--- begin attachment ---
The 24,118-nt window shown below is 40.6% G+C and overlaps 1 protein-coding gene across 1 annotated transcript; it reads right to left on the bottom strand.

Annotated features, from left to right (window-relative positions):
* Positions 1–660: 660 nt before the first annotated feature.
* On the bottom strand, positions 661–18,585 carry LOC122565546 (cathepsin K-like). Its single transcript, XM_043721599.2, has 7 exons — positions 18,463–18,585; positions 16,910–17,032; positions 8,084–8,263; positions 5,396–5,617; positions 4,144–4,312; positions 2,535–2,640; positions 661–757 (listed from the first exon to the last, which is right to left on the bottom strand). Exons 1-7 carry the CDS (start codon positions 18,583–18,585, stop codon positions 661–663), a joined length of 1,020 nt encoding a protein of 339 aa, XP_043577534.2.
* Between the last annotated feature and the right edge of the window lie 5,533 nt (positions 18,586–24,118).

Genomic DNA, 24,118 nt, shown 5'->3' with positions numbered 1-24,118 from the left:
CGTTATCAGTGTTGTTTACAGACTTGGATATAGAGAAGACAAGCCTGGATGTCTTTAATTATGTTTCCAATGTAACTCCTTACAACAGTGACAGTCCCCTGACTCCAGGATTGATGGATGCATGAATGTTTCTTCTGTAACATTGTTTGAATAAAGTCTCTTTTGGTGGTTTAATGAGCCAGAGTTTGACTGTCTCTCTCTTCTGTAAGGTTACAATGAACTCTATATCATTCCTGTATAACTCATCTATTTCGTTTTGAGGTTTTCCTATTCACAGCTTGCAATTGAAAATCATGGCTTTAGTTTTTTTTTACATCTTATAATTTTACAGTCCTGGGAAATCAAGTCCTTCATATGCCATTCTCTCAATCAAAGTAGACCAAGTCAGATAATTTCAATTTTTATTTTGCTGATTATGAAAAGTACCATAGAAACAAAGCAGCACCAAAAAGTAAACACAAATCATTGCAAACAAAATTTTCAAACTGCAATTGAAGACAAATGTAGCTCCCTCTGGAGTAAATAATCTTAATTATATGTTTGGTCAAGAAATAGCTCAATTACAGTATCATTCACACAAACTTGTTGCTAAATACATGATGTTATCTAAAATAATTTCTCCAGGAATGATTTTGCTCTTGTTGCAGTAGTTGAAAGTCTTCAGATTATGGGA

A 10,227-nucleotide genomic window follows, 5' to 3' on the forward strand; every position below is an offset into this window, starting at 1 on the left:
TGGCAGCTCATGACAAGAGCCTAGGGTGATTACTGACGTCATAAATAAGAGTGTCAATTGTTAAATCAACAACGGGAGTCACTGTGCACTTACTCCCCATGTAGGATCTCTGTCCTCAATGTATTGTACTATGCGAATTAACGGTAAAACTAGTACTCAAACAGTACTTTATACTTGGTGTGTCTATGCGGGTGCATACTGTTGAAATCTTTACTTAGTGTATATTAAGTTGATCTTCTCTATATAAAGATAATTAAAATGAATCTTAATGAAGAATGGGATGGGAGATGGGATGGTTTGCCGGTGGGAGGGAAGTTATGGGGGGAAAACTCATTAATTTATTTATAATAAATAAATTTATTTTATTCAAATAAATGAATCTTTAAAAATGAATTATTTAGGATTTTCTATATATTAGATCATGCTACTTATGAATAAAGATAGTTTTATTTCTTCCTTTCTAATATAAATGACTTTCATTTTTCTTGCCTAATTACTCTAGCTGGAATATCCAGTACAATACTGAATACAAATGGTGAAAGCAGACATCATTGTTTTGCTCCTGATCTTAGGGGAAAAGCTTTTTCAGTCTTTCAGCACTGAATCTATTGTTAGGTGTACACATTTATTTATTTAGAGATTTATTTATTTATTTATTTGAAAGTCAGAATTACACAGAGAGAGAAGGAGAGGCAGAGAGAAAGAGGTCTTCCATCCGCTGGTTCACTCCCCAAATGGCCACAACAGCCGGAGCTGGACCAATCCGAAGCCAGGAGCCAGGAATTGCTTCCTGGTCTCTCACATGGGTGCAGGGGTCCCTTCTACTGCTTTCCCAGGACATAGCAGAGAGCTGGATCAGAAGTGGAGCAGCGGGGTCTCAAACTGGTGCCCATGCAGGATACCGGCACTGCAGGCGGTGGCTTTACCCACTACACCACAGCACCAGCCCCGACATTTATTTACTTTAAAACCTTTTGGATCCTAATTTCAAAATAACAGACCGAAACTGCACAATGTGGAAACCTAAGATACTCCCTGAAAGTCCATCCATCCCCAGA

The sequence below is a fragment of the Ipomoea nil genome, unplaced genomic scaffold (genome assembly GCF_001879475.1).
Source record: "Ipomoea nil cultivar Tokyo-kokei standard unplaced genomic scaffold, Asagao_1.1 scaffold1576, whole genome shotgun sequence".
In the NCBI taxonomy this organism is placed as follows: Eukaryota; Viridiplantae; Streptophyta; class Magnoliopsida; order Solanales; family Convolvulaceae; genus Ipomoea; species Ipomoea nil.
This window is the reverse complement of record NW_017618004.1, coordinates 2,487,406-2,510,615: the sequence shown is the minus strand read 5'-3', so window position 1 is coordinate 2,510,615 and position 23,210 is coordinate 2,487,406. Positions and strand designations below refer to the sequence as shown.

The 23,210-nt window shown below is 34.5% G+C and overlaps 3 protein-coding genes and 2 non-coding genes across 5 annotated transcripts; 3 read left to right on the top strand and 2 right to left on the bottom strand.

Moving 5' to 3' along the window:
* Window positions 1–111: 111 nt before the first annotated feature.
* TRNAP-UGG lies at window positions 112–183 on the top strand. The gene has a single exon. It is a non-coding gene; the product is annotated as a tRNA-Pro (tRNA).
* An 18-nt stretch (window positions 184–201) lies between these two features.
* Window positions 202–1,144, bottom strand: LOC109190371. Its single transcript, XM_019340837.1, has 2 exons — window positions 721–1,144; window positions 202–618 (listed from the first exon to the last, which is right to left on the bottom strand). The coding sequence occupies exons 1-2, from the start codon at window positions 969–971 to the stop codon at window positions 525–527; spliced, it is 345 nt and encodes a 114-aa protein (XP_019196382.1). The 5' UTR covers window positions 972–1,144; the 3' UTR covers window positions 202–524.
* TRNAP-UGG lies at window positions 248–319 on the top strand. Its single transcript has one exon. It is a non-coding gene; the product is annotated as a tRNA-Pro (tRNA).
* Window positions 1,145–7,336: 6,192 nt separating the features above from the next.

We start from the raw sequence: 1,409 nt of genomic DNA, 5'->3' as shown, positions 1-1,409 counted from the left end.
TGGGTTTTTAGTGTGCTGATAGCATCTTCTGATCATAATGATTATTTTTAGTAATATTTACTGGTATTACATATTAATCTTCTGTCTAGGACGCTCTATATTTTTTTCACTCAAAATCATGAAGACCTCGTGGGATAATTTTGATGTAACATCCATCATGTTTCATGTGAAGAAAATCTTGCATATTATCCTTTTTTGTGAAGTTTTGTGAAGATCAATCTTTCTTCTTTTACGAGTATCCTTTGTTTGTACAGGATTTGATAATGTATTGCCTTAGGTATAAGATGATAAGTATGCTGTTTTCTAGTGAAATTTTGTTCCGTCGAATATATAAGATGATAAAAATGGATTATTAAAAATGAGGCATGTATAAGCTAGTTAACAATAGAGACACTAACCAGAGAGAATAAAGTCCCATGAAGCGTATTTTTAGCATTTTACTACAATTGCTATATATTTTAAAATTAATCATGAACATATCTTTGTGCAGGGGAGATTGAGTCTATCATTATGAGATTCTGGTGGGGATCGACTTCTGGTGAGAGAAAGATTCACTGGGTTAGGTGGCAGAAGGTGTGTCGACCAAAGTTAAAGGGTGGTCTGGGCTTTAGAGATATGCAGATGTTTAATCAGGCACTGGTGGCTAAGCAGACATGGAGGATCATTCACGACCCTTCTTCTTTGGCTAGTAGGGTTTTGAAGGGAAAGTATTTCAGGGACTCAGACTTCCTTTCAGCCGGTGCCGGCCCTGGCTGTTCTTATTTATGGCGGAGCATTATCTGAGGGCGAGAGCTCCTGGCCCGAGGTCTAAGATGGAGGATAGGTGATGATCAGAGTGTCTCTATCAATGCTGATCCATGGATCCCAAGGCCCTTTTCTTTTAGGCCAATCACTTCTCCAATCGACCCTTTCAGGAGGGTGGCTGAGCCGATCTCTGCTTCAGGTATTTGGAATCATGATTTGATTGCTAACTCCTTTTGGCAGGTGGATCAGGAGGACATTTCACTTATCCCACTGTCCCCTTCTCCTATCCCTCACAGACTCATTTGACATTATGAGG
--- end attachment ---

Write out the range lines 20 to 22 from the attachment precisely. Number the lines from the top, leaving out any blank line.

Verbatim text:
* TRNAP-UGG lies at window positions 248–319 on the top strand. Its single transcript has one exon. It is a non-coding gene; the product is annotated as a tRNA-Pro (tRNA).
* Window positions 1,145–7,336: 6,192 nt separating the features above from the next.

We start from the raw sequence: 1,409 nt of genomic DNA, 5'->3' as shown, positions 1-1,409 counted from the left end.